For the longest time, the face of modern pleasure boating pretty much mirrored the face of America. It was predominantly Caucasian, middle and upper-middle class, white- and blue-collar, and the wealthy.
That’s still the predominant picture, but a shift is starting to occur within both the industry’s core market and the overall demographic makeup of the country, one that portends change in the form of greater diversity and inclusion.
“The face of this country is changing,” says Frank Peterson, president and CEO of the Recreational Boating & Fishing Foundation. “The Hispanic population continues to grow, and it’s growing organically. It’s not growing through immigration.”
The Hispanic population by 2050 could represent nearly 30 percent of the U.S. population, according to some estimates. At the present time, boating and fishing are not even on the radar of most Hispanics, Peterson says. Only about 1.67 million of the 53 million Hispanics in this country fish or boat, according to the RBFF, which developed the successful Take Me Fishing campaign. “It’s a whole new customer base,” Peterson says. “Boating’s penetration in the Hispanic market is so low, and the opportunities are so great.”
Peterson is taking an active role to jump-start the current tepid growth crawl. RBFF in July unveiled a five-year, multimillion-dollar outreach plan to significantly increase the number of Hispanics who fish and boat. The program, slated to begin in 2014, was developed in collaboration with Houston-based Lopez Negrete, a leading marketing firm specializing in the Hispanic consumer market.
With due respect to the handful of builders and dealers who today are effectively communicating with and selling boats to this emerging market, the vast majority of us are not. Where does one start?
The best place to get your feet wet on this subject is a free seminar at IBEX in September, titled “Engaging the Hispanic Audience: Insights to Actions.” The session not only will outline the strategic plan that Lopez Negrete and the RBFF created but also will provide strategies that manufacturers and dealers can immediately put to use to better capture this demographic.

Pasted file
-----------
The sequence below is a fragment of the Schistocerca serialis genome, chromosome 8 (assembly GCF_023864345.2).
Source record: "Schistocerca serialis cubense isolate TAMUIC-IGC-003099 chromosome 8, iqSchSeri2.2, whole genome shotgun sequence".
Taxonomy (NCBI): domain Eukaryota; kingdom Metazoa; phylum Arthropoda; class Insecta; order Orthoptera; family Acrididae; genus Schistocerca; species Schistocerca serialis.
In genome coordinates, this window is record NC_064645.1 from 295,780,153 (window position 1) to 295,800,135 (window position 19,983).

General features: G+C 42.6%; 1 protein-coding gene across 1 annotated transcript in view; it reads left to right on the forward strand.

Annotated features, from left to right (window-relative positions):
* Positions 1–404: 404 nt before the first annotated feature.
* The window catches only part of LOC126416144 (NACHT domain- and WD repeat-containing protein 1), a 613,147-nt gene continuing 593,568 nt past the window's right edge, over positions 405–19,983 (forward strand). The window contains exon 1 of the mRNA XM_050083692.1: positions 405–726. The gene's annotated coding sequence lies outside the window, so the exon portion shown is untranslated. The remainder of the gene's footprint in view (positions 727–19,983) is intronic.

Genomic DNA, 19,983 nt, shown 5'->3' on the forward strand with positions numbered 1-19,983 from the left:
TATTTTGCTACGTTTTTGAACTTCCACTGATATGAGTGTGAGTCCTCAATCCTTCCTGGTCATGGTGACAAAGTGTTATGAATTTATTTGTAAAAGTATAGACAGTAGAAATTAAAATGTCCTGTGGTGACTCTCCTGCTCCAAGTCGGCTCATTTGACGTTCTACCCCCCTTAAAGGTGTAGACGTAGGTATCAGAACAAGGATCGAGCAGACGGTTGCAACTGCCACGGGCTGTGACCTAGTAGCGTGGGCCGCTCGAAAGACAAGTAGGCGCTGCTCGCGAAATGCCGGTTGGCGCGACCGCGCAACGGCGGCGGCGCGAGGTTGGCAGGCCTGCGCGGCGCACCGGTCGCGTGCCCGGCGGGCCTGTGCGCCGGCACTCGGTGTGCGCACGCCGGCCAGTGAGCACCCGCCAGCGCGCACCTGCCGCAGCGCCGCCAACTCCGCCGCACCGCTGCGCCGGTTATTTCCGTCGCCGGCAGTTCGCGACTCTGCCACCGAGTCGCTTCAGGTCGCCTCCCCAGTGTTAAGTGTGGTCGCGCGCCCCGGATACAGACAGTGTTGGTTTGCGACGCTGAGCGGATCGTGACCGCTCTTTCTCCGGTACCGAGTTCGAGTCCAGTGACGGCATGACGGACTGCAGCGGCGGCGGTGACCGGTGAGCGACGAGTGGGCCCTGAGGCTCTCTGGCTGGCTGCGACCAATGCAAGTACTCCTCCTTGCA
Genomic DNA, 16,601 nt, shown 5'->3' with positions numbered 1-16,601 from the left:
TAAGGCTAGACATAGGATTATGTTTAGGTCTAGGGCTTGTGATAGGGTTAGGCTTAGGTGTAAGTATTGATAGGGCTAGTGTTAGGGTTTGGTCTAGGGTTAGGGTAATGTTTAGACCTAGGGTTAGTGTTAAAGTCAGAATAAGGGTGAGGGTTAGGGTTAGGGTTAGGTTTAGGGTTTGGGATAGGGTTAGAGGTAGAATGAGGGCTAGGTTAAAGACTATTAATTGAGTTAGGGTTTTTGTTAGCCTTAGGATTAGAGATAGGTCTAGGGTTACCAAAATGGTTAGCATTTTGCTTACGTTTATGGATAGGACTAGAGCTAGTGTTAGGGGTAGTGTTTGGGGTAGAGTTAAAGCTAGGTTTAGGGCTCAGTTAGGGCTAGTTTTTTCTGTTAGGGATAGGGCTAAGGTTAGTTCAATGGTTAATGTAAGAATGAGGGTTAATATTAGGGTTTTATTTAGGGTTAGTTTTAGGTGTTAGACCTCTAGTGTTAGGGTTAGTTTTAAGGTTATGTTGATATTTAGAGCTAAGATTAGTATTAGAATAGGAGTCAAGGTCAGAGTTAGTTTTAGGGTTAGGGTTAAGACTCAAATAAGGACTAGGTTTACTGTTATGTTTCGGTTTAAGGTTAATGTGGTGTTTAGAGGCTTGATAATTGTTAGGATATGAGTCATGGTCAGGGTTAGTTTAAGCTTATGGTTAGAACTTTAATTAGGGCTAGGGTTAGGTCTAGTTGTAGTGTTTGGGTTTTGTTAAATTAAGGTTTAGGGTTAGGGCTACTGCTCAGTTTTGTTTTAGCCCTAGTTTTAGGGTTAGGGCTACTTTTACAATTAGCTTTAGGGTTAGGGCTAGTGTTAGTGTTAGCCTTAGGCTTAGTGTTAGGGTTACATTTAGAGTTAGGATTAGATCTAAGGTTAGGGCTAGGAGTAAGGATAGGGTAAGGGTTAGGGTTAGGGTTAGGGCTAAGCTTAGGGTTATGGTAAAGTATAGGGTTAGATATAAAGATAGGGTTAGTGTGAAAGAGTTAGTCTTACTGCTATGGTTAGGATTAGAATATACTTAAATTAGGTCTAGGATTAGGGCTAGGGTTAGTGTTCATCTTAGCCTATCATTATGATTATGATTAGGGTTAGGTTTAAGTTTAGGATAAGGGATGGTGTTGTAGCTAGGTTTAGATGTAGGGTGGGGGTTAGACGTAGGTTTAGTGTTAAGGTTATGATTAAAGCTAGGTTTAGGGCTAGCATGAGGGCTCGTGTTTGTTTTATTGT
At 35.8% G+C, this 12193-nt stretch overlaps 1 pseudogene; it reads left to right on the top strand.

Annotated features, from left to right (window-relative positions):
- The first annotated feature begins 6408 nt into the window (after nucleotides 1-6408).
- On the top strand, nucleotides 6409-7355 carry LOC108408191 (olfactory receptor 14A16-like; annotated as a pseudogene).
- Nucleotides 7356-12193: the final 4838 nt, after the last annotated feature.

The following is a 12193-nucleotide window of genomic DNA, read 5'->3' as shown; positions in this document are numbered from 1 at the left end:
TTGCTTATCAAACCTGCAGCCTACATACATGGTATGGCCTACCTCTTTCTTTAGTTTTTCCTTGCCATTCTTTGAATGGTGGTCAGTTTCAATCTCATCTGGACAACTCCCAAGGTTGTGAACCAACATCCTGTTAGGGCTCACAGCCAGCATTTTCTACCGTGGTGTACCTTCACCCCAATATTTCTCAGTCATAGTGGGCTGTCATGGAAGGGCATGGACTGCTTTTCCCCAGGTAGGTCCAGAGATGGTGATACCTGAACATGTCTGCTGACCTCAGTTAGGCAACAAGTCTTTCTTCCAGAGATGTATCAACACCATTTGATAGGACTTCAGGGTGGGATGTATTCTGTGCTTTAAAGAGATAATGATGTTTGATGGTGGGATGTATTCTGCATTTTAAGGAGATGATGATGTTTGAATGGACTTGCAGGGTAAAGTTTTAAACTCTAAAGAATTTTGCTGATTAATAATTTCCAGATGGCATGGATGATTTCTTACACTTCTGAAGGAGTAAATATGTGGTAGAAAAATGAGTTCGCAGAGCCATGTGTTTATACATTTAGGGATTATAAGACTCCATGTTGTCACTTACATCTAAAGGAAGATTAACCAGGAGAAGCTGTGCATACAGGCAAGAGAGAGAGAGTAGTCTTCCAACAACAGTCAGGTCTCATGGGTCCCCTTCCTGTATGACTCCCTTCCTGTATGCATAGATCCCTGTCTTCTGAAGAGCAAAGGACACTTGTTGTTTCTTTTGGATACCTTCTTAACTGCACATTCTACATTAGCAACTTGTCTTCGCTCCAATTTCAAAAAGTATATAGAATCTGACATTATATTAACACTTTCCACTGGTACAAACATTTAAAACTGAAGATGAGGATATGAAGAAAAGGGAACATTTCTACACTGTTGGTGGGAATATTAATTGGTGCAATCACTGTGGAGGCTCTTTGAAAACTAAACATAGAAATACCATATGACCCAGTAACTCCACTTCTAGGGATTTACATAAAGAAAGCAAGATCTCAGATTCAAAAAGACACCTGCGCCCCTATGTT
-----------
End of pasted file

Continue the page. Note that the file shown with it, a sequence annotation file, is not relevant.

The seminar is scheduled for Sept. 18 between 10:30 and noon in Room C-109. There is no cost, but please register in advance to reserve a seat. Soundings Trade Only is co-sponsoring the session, and we’ll be there scribbling notes, too.
In addition to presenters from Lopez Negrete, Beneteau dealer Lou Sandoval, the co-owner and co-founder of Karma Yacht Sales in Chicago, will speak. Sandoval is vice chairman of the Recreational Boating Leadership Council’s diversity committee. Coming from a Fortune 100 background — his first career was in the biomedical industry — and being of Hispanic descent, Sandoval is an articulate and vocal speaker on the subject of diversity and inclusion and its impact on business.
“In our defense, the marine industry never really had to reach out beyond their traditional buyer demographic,” Sandoval told Trade Only in an interview earlier this year. But, he noted, “Our country is changing. We operate in a more globally oriented marketplace, and the fact that the buyer demographic who so often supported boating over the past four and half decades has a flat to declining birth rate and increasing age are all indicators of a need to alter course.”
To wit, the U.S. Census Bureau reported earlier this year that for the first time in modern history more white Americans died in the year that ended in June 2012 than were born. As I reported in my blog earlier this year, researchers didn’t anticipate reaching this inflection point — where deaths of non-Hispanic whites would exceed births — until about 2020.
“We are jumping the gun on a long, slow decline in our white population, which is going to characterize this century,” Brookings Institution demographer William Frey told The Washington Post. “It’s a bookend from the last century, when whites helped us grow. Now it’s minorities who are going to make the contributions to our economic and population growth over the next 50 years.”
The RBFF initiative will begin by targeting 15 million of the 53 million Hispanics in the United States, with an emphasis on Florida and Texas. At the end of five years, Peterson would like to see 3 million Hispanics out on the water fishing and boating.
“That doesn’t mean they’ll all buy boats,” Peterson says, but they will have gotten their feet wet, so to speak, through a positive experience on the water — boating or fishing or both. “They have the same aspirations as we do,” Peterson says, “and they will get there.”
This article originally appeared in the September 2013 issue.